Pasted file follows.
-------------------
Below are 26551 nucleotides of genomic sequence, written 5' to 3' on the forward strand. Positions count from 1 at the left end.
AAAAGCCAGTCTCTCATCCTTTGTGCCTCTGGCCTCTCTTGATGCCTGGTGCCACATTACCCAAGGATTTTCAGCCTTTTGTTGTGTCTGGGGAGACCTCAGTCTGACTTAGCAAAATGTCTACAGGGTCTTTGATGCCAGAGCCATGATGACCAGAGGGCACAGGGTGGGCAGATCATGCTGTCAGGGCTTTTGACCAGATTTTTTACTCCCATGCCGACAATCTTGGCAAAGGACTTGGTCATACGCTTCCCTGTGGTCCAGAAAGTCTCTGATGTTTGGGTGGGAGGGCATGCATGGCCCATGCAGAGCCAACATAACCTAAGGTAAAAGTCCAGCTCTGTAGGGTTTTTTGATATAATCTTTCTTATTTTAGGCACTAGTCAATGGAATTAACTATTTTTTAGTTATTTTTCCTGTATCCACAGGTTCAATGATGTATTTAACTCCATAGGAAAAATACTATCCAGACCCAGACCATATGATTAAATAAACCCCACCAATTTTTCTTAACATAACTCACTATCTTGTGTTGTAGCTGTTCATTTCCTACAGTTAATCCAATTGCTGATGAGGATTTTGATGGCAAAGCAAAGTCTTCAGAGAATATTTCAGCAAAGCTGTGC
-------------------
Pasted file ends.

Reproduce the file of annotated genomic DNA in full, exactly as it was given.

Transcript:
Below are 26551 nucleotides of genomic sequence, written 5' to 3' on the forward strand. Positions count from 1 at the left end.
AAAAGCCAGTCTCTCATCCTTTGTGCCTCTGGCCTCTCTTGATGCCTGGTGCCACATTACCCAAGGATTTTCAGCCTTTTGTTGTGTCTGGGGAGACCTCAGTCTGACTTAGCAAAATGTCTACAGGGTCTTTGATGCCAGAGCCATGATGACCAGAGGGCACAGGGTGGGCAGATCATGCTGTCAGGGCTTTTGACCAGATTTTTTACTCCCATGCCGACAATCTTGGCAAAGGACTTGGTCATACGCTTCCCTGTGGTCCAGAAAGTCTCTGATGTTTGGGTGGGAGGGCATGCATGGCCCATGCAGAGCCAACATAACCTAAGGTAAAAGTCCAGCTCTGTAGGGTTTTTTGATATAATCTTTCTTATTTTAGGCACTAGTCAATGGAATTAACTATTTTTTAGTTATTTTTCCTGTATCCACAGGTTCAATGATGTATTTAACTCCATAGGAAAAATACTATCCAGACCCAGACCATATGATTAAATAAACCCCACCAATTTTTCTTAACATAACTCACTATCTTGTGTTGTAGCTGTTCATTTCCTACAGTTAATCCAATTGCTGATGAGGATTTTGATGGCAAAGCAAAGTCTTCAGAGAATATTTCAGCAAAGCTGTGC